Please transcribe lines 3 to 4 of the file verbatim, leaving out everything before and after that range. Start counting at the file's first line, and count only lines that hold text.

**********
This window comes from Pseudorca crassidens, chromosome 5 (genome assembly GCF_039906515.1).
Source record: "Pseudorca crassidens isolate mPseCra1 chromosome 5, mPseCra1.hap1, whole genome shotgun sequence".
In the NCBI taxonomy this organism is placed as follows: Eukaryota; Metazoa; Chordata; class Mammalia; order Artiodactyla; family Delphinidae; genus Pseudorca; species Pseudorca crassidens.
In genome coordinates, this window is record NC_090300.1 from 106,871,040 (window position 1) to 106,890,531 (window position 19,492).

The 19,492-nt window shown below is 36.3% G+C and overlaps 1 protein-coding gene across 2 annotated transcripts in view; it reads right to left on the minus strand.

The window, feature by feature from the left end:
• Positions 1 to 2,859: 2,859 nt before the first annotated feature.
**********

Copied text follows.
In the NCBI taxonomy this organism is placed as follows: Eukaryota; Metazoa; Chordata; class Mammalia; order Artiodactyla; family Delphinidae; genus Pseudorca; species Pseudorca crassidens.
In genome coordinates, this window is record NC_090300.1 from 106,871,040 (window position 1) to 106,890,531 (window position 19,492).